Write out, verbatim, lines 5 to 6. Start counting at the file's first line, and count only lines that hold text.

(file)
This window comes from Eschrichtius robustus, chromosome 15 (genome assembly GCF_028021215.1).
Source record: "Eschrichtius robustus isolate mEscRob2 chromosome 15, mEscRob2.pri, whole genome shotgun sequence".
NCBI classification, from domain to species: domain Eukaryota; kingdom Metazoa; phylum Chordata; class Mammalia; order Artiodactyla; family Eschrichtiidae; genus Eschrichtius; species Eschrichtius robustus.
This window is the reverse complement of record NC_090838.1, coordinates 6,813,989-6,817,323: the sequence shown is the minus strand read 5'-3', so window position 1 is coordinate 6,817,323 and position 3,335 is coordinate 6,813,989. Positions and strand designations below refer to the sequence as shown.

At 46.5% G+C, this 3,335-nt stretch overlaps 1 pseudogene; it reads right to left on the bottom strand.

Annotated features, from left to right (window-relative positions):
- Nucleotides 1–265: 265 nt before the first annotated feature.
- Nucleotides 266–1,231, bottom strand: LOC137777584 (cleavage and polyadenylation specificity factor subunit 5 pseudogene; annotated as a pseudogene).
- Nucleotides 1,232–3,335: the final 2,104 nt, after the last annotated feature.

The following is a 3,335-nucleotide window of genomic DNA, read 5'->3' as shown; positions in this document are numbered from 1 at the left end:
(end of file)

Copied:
At 46.5% G+C, this 3,335-nt stretch overlaps 1 pseudogene; it reads right to left on the bottom strand.

Annotated features, from left to right (window-relative positions):